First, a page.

News story

Campers reminded of barbecue carbon monoxide (CO) risk

With the bank holiday approaching, campers are reminded never to take barbecues inside their tents because of the risk of CO poisoning.

Disposable barbeque

The potentially deadly gas, which you can’t taste, smell or see, is produced when fossil fuels or wood burn without enough oxygen. Several campsite deaths have been linked to carbon monoxide (CO) poisoning from barbecues in recent years. The gas can build up quickly to potentially fatal levels in enclosed spaces such as tents or caravans.

Campers are reminded never to light, use or leave smouldering barbecues inside tents, awnings or other enclosed spaces because of the risks.

When you have finished with the barbecue, dispose of it carefully and ensure the ashes are fully extinguished to prevent a fire risk. Symptoms of CO poisoning include:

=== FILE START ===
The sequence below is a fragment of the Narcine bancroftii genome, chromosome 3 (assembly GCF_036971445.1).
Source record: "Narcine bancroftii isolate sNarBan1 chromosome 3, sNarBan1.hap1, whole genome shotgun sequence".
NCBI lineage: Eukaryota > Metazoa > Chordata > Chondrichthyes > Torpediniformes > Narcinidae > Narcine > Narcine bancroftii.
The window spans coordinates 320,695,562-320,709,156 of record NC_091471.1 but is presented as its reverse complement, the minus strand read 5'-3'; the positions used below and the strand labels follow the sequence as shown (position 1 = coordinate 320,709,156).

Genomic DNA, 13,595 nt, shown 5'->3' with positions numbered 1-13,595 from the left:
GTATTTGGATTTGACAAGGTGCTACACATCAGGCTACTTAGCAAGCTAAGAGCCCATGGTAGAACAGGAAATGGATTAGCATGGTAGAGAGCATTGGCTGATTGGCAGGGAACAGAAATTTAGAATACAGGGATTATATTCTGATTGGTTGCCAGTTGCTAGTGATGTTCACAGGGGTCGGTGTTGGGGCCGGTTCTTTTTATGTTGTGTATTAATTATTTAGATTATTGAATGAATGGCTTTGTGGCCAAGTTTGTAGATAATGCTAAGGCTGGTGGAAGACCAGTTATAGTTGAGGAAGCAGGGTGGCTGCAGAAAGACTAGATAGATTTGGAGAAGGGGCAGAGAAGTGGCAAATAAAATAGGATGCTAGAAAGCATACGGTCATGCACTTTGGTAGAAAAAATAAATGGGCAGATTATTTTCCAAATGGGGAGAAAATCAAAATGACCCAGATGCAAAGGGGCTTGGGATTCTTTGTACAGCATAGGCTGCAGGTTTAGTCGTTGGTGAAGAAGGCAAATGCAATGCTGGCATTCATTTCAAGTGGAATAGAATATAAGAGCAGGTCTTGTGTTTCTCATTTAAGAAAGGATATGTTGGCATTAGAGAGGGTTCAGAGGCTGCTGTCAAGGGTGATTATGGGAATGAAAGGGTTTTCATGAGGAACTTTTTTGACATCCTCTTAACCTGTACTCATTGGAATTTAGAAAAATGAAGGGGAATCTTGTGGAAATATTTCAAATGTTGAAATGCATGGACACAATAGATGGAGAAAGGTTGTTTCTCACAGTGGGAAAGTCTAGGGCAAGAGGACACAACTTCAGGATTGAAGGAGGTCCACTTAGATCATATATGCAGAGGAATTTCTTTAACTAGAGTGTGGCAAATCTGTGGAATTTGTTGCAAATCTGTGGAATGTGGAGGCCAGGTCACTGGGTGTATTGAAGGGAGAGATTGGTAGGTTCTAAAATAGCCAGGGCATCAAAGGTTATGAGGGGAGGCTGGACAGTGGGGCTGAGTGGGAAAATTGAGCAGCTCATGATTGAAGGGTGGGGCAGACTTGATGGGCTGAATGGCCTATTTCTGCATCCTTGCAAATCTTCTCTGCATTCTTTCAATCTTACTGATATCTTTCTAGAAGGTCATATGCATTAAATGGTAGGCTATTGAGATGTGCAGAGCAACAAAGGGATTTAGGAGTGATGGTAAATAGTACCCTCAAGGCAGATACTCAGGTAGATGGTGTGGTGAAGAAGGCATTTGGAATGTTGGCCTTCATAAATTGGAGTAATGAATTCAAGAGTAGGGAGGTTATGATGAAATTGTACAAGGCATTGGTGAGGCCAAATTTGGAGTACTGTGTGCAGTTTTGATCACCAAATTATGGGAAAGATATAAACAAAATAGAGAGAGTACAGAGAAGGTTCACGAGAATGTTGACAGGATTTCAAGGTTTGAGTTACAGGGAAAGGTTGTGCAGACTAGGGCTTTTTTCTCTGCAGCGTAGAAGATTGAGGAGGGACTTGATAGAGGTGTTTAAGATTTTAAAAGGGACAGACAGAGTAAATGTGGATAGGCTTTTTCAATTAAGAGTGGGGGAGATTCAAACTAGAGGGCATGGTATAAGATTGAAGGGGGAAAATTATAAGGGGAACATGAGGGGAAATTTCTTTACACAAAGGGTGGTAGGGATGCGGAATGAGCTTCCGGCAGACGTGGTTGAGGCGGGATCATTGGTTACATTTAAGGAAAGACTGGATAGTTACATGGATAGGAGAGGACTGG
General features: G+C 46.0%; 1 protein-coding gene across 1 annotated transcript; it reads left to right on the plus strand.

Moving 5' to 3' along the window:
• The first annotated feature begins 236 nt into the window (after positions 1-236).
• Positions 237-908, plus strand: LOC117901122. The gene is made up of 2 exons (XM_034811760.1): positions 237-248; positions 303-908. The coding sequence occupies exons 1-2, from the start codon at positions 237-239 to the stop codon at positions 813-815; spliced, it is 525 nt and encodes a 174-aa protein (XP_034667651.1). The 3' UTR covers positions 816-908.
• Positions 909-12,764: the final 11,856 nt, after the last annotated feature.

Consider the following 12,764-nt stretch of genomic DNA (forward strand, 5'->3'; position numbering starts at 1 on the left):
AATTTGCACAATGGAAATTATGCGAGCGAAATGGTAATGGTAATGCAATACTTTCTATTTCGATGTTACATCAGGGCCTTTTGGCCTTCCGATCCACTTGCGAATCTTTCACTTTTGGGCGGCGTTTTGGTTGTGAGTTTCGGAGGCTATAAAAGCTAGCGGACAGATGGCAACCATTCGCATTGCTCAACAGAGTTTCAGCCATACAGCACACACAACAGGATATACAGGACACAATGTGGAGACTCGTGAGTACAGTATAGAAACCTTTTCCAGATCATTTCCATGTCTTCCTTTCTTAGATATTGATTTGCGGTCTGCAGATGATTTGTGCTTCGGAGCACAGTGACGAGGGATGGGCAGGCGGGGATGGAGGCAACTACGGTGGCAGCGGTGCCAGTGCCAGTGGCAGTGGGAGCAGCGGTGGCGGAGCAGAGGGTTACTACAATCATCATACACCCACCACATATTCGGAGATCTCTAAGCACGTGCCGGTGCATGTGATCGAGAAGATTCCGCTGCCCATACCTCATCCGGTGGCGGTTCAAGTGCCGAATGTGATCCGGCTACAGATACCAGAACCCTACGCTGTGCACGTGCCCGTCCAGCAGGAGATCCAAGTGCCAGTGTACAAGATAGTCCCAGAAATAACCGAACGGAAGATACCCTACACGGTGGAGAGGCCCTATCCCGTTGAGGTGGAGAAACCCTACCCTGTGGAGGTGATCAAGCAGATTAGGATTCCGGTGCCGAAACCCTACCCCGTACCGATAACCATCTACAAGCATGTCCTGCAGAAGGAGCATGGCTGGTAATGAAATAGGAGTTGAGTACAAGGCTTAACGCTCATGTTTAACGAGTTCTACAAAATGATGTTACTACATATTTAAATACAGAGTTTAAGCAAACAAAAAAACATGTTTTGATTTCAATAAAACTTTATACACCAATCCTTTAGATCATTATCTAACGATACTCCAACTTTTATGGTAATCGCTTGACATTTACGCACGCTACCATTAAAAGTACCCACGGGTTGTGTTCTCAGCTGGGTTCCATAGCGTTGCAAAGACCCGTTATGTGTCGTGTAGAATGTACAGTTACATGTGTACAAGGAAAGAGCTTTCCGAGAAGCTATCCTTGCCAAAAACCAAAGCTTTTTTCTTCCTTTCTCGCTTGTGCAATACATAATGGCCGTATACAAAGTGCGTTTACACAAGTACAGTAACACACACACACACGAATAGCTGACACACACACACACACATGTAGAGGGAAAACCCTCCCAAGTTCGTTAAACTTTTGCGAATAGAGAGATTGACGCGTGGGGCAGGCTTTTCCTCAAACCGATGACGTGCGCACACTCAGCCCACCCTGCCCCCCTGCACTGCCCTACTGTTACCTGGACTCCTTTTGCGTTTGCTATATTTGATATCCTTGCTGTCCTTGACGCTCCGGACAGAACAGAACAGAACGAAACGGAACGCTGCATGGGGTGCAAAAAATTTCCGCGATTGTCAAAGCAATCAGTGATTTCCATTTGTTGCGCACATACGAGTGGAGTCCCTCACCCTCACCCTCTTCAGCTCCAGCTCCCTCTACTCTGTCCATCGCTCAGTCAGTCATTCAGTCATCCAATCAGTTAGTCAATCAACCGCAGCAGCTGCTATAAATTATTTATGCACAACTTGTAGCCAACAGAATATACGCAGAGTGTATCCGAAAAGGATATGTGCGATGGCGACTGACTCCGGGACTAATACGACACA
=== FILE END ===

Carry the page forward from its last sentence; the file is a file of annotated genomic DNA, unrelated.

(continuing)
• headaches
  • drowsiness
  • dizziness
  • chest pains
  • nausea
  • vomiting

At high levels, CO poisoning can cause:

  • sudden collapse
  • loss of consciousness
  • death

Anyone who suspects they are suffering from CO poisoning should go outside and seek medical help from a qualified healthcare professional, or call NHS on 111.

Find out more about carbon monoxide poisoning.

Find out more about barbecue safety.

PHE scientist Isabella Myers talks about the dangers of carbon monoxide from barbecues in enclosed spaces such as tents, awnings and caravans.

Watch this video about the dangers of carbon monoxide from barbecues in enclosed spaces

Published 23 May 2014